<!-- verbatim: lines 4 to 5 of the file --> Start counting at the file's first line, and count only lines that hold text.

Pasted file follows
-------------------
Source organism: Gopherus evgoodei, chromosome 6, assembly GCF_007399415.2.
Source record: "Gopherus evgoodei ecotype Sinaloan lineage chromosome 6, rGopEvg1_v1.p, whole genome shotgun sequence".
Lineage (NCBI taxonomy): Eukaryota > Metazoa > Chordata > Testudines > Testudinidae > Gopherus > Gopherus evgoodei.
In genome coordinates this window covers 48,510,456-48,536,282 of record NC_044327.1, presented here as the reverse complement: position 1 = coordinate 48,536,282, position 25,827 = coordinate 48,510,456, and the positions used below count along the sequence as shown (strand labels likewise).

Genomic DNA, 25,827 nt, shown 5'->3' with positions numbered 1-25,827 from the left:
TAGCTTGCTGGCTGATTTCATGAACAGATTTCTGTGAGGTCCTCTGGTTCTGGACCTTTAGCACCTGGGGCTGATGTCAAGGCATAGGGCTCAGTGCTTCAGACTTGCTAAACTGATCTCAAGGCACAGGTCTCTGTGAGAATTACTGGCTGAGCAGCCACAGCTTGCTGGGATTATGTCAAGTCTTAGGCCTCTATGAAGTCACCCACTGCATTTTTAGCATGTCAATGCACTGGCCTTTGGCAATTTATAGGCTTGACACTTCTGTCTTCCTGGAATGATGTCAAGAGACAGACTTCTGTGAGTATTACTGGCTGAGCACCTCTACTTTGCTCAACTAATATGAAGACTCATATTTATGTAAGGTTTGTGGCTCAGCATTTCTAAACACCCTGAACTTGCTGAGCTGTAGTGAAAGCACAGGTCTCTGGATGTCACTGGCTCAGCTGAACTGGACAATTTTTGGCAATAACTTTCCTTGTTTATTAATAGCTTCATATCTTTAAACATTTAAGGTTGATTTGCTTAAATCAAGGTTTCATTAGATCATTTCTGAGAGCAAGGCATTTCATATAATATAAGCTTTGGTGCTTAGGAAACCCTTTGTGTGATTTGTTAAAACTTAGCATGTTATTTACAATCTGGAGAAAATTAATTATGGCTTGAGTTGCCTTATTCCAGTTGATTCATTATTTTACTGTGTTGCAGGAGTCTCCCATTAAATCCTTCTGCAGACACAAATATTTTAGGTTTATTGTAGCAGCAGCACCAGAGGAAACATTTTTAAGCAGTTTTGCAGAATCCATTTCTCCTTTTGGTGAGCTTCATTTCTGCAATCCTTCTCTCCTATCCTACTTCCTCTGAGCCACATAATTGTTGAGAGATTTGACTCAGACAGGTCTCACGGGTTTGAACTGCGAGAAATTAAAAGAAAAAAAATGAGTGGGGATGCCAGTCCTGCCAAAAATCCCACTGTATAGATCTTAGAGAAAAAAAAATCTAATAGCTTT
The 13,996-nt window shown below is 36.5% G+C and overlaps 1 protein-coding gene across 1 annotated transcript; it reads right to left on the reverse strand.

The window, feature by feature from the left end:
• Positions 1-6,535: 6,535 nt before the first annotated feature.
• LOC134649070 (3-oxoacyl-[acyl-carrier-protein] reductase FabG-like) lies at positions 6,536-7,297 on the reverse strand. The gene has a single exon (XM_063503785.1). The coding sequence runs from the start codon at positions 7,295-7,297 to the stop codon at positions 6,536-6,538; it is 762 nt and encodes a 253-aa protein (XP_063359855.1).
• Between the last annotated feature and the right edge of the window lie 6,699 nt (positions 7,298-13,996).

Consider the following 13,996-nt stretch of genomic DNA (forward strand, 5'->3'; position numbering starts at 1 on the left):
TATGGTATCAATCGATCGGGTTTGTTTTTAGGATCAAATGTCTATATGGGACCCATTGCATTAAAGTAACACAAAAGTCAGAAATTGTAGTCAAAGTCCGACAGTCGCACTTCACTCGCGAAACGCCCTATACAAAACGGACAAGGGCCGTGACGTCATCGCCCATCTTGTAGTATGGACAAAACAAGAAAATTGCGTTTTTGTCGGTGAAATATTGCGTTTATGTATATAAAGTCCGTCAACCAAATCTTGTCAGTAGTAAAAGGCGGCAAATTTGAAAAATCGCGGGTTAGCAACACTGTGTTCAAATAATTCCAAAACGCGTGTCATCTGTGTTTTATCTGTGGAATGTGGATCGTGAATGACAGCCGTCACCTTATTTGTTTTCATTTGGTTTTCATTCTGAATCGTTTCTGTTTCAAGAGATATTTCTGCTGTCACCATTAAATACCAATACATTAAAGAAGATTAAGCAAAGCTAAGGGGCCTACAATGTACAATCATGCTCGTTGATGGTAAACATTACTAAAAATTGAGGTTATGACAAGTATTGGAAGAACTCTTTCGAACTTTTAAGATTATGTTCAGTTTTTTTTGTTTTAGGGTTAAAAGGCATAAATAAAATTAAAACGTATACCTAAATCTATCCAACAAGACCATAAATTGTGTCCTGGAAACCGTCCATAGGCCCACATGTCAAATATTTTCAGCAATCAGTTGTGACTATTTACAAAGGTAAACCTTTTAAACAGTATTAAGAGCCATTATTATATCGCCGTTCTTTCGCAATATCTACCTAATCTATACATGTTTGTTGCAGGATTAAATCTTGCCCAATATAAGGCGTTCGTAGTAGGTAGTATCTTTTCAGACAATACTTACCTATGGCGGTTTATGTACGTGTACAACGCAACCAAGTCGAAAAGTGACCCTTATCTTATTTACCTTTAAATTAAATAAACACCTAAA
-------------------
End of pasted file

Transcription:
In genome coordinates this window covers 48,510,456-48,536,282 of record NC_044327.1, presented here as the reverse complement: position 1 = coordinate 48,536,282, position 25,827 = coordinate 48,510,456, and the positions used below count along the sequence as shown (strand labels likewise).

Genomic DNA, 25,827 nt, shown 5'->3' with positions numbered 1-25,827 from the left: